French Potluck Dishes (For Bastille Day and Any Day)

Roasted Beet Salad. A beautiful French Potluck choice. Photo by Richard Swearinger.

French Christmas Potluck Recipes! So, you’ve been invited to bring something to a Christmas party, and for some great reason, you want to bring a French recipe for the potluck! Of course, you’d have dozens and dozens of recipes if you had my cookbook….But I’m here to help anyway. Some ideas, depending on what your goals are:

1. I want to showcase Fresh and Local in a French Way

Good for you! That’s what France is all about. Head to your farmers market then head home and make one of these seasonal recipes:

Piperade: This saucy, lightly spicey Basque side dish goes with anything!
French Roasted Beet Salad (Everybody loves this, I swear. And it’s especially good on the holiday table.)
Avocado and Radish Tabbouli (The vegans and vegetarians looking for something hearty will appreciate this.)

2. I Want to Bring Dessert….But It Has To Travel Well

• Chocolate-Cherry Pound Cake Bonne Femme: This is a great dessert to tote to a potluck. Bring a can of whipped cream alongside (Isigny St. Mère from Normandy, perhaps?) and a bowl of in-season fruit, such as cherries. They’re going to LOVE you for this.

Boeuf Bourguignon My Way

Boeuf Bourguignon My Way. Watch it disappear from the potluck table.

3. I want to bring a French potluck main dish everyone will love!

Then make my Beef Bourguignon, and tote it to the party in a slow-cooker so you can plug it in and keep it warm once there. Ask around and make sure someone is bringing some potatoes, noodles, rice, or another side dish (someone likely is), and you won’t have to worry about bringing the starchy side.

4. Okay, I want to bring a French Potluck main dish everyone will love, that’s NOT Boeuf Bourguignon.

Oh–you’re looking for something a little unexpected, are you? Try my Blanquette de Porc. It’s just SO good, and it’s a French classic that many people don’t know about

4. I want to steal the show, but I don’t have a way of reheating my dish.

Shrimp and French Green Lentil Salad: Pick up the freshest, fattest, sweetest shrimp you can find, chase down some true French green lentils from Le Puy, and make this sublime salad. It’s a good choice when you won’t be able to reheat your recipes for a French potluck when you arrive. This tastes great at room temperature.

Treat everyone to something wonderful. Put out a double-batch of this French Green Lentil Salad with Shrimp in one large bowl.

Have you seen my list of the best possible gifts for food-lovers and francophiles? Check it out.

5. I Want Something Francophiles Will Really “Get”

Oeuf-Mayo: This is a dish that screams “Classic French!” It’s all in the accompaniments. True Francophiles will think this is a true treat. PS: Much easier than deviled eggs. But you can serve them on that handy deviled egg tray your aunt gave you and put all the fun accompaniments in the center of the tray.

Oeufs Durs Mayonnaise—About as French as You Can Get. And Easy, Too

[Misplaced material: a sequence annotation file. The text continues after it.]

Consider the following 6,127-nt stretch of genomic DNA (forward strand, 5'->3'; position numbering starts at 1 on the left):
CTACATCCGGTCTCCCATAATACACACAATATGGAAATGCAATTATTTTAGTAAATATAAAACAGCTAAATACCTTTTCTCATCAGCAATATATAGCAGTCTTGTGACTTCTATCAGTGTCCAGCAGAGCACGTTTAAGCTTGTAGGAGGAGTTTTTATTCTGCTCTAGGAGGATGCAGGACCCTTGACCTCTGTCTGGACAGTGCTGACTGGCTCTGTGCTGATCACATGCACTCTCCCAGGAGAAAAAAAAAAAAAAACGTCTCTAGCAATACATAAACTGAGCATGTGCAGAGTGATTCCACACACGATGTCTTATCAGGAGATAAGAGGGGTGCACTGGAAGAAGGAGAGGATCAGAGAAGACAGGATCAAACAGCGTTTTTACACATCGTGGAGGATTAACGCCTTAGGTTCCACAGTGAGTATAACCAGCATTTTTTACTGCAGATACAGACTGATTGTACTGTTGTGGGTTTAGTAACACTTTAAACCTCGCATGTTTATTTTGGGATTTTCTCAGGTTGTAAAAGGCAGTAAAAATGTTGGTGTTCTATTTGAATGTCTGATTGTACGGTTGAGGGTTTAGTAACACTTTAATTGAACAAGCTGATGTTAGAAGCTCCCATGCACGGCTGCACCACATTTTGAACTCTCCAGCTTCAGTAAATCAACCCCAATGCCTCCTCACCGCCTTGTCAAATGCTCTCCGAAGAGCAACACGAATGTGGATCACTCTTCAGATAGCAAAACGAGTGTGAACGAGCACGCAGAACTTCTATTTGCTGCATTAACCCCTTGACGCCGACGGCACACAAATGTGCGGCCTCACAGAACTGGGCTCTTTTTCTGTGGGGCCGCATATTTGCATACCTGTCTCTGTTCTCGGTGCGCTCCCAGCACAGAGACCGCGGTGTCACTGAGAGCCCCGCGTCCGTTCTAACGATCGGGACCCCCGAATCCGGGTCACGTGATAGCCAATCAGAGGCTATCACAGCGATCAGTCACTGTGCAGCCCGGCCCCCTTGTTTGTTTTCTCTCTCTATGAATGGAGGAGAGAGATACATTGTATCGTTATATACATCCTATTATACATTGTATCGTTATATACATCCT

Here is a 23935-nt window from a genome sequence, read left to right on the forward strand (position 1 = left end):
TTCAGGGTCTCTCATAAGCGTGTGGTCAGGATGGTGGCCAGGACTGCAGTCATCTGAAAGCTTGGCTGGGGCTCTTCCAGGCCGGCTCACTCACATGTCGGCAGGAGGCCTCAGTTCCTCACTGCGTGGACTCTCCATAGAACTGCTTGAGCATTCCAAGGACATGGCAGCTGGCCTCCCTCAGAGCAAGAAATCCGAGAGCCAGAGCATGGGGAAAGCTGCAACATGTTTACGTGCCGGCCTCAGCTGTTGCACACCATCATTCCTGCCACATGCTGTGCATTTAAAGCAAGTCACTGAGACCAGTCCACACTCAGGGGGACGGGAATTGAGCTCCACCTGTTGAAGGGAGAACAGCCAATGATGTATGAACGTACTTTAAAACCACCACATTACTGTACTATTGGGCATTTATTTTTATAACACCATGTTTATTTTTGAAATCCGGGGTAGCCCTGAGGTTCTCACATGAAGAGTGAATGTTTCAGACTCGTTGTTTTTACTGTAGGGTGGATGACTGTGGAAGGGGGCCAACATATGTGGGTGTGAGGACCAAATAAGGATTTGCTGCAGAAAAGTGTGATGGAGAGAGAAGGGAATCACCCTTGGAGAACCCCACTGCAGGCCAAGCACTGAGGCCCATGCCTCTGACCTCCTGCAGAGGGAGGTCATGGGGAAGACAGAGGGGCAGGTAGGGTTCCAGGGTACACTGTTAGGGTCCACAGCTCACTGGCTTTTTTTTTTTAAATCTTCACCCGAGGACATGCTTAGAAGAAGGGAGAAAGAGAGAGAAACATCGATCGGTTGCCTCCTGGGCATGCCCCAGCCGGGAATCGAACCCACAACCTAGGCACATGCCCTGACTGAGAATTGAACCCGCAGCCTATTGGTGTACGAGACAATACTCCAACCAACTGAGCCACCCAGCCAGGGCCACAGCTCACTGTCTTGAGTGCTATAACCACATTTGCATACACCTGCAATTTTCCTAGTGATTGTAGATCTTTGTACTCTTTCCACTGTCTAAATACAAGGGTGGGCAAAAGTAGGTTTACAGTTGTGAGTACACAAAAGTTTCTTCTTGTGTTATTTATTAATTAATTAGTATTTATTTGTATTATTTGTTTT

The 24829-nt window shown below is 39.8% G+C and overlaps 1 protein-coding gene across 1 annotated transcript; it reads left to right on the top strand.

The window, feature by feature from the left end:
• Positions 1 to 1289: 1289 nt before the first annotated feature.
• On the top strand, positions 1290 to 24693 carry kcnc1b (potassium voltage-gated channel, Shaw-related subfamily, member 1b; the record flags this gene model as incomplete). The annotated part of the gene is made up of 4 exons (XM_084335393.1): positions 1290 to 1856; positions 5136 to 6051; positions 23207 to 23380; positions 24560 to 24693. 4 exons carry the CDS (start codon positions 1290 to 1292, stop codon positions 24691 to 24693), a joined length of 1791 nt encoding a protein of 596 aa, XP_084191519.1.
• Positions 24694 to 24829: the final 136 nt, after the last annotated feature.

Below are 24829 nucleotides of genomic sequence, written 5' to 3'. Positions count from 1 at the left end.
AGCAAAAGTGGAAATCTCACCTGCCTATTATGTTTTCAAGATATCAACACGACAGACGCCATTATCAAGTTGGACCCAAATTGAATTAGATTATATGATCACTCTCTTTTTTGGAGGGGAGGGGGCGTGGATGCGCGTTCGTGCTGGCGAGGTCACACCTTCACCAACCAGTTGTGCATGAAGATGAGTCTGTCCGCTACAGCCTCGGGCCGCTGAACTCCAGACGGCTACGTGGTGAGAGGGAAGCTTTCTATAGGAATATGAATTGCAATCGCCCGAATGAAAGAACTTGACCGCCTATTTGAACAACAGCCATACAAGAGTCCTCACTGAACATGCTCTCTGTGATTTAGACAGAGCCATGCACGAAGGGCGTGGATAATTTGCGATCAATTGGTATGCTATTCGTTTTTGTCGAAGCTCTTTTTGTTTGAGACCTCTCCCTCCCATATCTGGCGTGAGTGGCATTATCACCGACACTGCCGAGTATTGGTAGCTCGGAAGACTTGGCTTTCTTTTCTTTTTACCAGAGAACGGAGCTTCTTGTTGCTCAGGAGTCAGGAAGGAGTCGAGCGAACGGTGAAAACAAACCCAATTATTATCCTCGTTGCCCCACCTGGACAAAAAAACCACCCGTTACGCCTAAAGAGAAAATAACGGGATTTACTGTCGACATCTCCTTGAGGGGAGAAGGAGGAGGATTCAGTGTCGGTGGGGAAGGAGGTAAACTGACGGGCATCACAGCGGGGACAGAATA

5. I don’t cook. What can I bring?

Red wine: Beaujolais (not Beaujolais Nouveau, mind you, but a lovely bottle of a Beaujolais cru). P.S.: It’s one of the few reds that tastes great chilled.

White Wine: Savennières (not a budget pick (spend around $20), but your wine-geek Francophile friends will ADORE you.

• French Bread from your best bakery and French Cheeses from your best cheese shop. Everyone will love you for this.





Print Friendly

6 comments to French Potluck Dishes (For Christmas, New Year’s and Any Day)

  • Geraldine Ventura

    Miniature quiches
    Tapenade with French Bread
    Sausages in three grapes sauce
    Mashed potatoes with shallots
    French Roasted Beet Salad(from your book)
    Individual Creme Brulees
    Red, white and rose wines

  • Geraldine Ventura

    I usually gain 5-7 pounds when in France so I will guess 6 for you

  • Sally

    Oeuf-Mayo is so good! I add a little garlic to the mayo, so it’s a little more like aioli, but it’s so simple and so tasty.

    • Wini

      Great idea. The thing about oeuf-mayo is that if you haven’t had it, you don’t really think it’s going to be that special (I mean, really, hard boiled eggs and mayonnaise? Big deal!). But it is really, really good.

  • Mary

    I used your Bonne Femme Cookbook as my “bible” for a Bastille Day party. Opened with charcuterie, Lillet, and kir royale. Served the roasted mushroom/goat cheese crepes and the spinach quiche. With a cheese plate I offered your Bright Mini salad. It was all wonderful. I even took your advice re: dessert (French women pick up dessert!) and picked up an array of mine-tarts etc. at Whole Foods, served with homemade vanilla ice cream. Digestifs were Calvados, and absinthe with spoon, sugar cube and water – a huge hit! On the run up to the party I served the chocolate cherry pound cake to my husband’s poker group — they inhaled it. Also tried pissaladiere but it was a fail; my fault, not your recipe. I love your book; thanks so much; looking forward to trying more recipes. Also I love that you are an Iowan; I was born in, and mother is still in, Grinnell.

    • Wini

      Thanks so much for this report….But I have to know: Why did the pissaladiere fail? Arrgggghghggh. Nothing worse than taking time to make something that doesn’t work out. Let me know–if you can pinpoint what happened, because I can warn readers against a pitfall (e.g.: overbaking the crust, etc.).

      But thanks for the report! Glad you’re enjoying the book.

Leave a Reply

You can use these HTML tags

<a href="" title=""> <abbr title=""> <acronym title=""> <b> <blockquote cite=""> <cite> <code> <del datetime=""> <em> <i> <q cite=""> <s> <strike> <strong>




five × = 45